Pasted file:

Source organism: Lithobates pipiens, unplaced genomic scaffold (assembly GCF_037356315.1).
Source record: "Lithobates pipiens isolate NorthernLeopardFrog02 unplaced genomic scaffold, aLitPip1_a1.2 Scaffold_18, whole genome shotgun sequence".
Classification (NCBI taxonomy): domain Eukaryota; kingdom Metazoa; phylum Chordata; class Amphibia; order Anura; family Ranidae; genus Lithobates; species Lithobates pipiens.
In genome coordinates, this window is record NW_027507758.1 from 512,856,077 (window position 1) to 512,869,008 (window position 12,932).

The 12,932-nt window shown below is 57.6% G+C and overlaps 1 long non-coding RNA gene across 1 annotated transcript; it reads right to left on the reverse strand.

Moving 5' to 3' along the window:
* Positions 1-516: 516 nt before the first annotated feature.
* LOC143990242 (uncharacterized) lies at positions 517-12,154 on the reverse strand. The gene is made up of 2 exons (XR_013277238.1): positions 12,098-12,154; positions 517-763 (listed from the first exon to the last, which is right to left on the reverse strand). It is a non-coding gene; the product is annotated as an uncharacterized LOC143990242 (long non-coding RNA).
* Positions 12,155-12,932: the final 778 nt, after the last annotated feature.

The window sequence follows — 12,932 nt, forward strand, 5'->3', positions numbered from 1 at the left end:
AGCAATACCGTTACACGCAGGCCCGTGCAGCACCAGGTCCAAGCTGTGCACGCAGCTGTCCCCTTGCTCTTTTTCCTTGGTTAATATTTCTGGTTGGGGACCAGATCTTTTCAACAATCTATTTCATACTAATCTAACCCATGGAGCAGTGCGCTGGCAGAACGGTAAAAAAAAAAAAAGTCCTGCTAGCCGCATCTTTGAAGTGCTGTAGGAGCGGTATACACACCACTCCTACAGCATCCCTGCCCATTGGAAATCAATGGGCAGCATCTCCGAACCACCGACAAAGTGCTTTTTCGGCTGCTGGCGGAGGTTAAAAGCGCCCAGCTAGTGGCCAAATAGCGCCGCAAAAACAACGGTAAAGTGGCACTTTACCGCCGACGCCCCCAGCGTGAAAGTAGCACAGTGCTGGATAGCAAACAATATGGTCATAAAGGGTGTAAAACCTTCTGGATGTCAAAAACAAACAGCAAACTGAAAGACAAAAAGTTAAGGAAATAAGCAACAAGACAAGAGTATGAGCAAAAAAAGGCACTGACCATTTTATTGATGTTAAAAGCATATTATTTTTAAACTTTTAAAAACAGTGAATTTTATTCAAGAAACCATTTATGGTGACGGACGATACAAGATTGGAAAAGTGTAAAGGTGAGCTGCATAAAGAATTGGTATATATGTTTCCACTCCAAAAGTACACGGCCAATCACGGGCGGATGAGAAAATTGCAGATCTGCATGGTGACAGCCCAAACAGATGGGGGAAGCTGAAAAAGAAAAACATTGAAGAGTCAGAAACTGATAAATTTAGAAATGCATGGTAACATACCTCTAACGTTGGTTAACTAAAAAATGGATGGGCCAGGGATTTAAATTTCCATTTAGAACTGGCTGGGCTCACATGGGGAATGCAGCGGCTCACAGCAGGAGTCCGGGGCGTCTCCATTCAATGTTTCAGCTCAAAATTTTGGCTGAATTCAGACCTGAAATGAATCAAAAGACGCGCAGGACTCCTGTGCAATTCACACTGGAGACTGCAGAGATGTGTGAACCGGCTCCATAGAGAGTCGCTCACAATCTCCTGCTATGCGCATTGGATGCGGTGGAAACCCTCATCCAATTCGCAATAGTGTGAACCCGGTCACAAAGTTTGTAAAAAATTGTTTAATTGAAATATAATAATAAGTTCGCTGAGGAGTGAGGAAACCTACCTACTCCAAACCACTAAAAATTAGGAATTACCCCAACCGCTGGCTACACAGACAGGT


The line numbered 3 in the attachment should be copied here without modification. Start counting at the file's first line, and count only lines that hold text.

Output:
Classification (NCBI taxonomy): domain Eukaryota; kingdom Metazoa; phylum Chordata; class Amphibia; order Anura; family Ranidae; genus Lithobates; species Lithobates pipiens.